The Empirical Research Network (ERN) at Melbourne Law School brings together academics undertaking empirical research across the Faculty, building a community of practice in this area.
The activities of the Network include:
- Seminars on particular empirical methods, and tools that assist empirical research.
- Work-in-progress seminars, featuring work occurring within the Faculty, which particularly focus on the methodological decisions and challenges facing a particular piece of research.
- Seminars by Faculty visitors undertaking empirical research, and individuals from other Faculties looking to collaborate with legal researchers.
- Building a mailing list, expertise list and community among those undertaking empirical research, to allow effective communication and the building of connections between scholars.
- Supporting empirical teaching, including in the JD, LLM and PhD programmes.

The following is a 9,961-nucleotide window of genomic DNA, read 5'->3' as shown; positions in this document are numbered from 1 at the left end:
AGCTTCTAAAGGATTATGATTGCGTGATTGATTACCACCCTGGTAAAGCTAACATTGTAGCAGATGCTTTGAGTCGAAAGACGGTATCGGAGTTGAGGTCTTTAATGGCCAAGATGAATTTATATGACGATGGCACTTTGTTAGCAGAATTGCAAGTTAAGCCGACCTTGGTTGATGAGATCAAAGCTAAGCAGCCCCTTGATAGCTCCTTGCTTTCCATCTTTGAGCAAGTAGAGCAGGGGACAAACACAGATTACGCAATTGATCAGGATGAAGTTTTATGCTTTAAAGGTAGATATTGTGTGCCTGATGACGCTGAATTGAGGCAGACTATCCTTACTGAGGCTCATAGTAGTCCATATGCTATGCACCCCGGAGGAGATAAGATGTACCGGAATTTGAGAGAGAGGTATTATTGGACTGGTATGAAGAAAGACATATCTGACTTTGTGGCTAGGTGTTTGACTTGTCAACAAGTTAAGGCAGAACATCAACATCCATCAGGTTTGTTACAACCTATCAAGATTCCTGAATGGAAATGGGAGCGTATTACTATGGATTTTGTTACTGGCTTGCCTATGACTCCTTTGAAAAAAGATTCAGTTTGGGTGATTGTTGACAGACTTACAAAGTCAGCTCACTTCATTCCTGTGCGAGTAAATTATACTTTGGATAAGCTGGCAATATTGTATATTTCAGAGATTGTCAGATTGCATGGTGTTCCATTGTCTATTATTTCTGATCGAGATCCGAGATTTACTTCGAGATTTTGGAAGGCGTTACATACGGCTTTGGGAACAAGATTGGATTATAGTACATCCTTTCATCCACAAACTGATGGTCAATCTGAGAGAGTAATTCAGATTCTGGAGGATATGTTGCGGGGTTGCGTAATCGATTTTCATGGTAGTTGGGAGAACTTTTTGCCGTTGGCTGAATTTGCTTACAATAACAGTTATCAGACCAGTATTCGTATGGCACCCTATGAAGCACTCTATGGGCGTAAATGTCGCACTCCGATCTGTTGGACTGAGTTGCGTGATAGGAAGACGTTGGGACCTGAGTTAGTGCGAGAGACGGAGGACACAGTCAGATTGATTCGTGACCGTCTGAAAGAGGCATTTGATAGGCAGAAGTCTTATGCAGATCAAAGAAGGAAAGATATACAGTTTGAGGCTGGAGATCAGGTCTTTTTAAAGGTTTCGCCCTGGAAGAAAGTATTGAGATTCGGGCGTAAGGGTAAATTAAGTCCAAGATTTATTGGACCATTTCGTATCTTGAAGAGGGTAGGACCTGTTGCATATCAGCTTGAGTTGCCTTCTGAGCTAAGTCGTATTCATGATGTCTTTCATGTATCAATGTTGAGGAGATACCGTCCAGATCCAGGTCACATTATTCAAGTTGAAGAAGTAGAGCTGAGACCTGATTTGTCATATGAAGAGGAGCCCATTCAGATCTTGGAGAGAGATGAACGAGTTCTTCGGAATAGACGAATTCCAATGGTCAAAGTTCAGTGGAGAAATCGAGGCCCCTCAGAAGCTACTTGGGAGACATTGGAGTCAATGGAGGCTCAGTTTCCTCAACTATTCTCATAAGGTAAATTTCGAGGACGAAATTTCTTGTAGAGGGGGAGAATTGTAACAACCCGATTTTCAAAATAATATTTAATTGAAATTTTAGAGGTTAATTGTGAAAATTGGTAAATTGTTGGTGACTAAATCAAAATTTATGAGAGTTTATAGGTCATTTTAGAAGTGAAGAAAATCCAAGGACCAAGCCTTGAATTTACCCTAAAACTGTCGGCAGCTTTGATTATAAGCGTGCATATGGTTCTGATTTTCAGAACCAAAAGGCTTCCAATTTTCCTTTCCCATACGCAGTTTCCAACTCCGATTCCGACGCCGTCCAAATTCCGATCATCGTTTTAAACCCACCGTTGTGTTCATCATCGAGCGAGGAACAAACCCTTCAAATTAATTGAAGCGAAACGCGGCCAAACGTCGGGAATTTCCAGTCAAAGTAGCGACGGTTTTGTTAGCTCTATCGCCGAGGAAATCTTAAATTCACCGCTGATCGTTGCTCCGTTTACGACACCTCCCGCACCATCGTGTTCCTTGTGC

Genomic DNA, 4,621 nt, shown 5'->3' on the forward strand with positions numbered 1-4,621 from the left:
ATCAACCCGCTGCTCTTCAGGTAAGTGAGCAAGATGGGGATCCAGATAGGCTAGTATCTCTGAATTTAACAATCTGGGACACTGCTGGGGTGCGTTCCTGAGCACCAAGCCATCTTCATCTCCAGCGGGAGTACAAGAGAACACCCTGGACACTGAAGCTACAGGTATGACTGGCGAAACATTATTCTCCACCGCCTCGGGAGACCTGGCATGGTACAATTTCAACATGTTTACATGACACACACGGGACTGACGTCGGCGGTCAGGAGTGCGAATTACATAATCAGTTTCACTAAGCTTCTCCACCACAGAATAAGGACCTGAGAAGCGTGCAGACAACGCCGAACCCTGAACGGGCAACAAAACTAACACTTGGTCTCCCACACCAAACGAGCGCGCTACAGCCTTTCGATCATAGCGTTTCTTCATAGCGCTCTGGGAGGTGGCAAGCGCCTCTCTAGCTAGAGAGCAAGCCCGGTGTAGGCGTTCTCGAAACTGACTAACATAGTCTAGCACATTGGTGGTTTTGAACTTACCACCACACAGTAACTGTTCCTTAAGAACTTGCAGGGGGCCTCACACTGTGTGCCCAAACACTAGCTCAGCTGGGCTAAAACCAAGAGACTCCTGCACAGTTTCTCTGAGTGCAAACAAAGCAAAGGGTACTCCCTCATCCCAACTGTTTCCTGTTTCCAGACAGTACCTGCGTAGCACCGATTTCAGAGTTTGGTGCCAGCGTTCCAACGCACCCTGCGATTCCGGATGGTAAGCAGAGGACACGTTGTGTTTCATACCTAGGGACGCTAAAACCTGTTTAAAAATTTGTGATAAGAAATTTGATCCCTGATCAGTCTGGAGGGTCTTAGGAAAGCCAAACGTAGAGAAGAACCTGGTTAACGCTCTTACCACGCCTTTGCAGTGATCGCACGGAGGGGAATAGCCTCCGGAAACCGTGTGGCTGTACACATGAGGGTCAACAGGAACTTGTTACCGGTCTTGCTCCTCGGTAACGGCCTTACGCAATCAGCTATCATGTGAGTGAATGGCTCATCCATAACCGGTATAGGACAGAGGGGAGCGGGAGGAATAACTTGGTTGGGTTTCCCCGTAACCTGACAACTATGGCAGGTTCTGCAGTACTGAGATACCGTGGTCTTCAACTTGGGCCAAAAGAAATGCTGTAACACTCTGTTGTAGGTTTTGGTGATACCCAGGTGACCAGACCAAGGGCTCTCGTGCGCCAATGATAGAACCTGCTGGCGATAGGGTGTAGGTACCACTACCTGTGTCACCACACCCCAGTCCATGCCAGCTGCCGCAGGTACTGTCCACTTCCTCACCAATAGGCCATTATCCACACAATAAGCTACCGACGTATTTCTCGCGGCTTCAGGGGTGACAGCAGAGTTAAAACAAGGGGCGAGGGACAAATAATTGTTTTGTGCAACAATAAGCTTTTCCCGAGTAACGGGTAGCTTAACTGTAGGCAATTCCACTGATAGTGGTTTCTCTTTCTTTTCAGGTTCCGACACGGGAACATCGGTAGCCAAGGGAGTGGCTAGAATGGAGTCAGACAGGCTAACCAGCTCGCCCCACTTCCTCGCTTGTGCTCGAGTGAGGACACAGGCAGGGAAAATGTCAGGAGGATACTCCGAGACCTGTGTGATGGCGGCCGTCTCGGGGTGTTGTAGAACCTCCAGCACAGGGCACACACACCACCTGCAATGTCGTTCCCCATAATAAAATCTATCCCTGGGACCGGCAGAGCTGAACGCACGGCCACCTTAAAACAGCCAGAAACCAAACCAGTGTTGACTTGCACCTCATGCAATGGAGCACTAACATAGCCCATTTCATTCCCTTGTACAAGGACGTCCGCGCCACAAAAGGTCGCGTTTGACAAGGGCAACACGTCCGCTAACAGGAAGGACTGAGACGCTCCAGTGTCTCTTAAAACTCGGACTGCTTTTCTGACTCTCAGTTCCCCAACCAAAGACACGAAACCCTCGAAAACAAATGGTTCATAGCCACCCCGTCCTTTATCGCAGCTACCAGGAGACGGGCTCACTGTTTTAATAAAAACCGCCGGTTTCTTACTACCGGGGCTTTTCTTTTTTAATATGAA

- Providing a supportive environment for the development of grant proposals, including by demonstrating a core of empirical research in the Faculty.
- Sponsorship and support of PhD students.
- Methodological training for Faculty members, and linking Faculty members with training available in other parts of the university.
The Importance of Empirical Legal Research
The Importance of Empiricial Legal Research
Legal scholars are increasingly attuned to the substantial benefits that can be derived from empirical and socio-legal scholarship. Empirical legal research offers new and challenging insights into law in the real world and how law operates in practice.
Empirical legal research involves the use of direct methods to study how law operates in practice. As noted by Genn, Partington and Wheeler, ‘empirical research helps us to understand the law better and an empirical understanding of the law in action helps us to understand society better’. Therefore, empirical research facilitates investigation beyond ‘law on the books’ to consider legal results.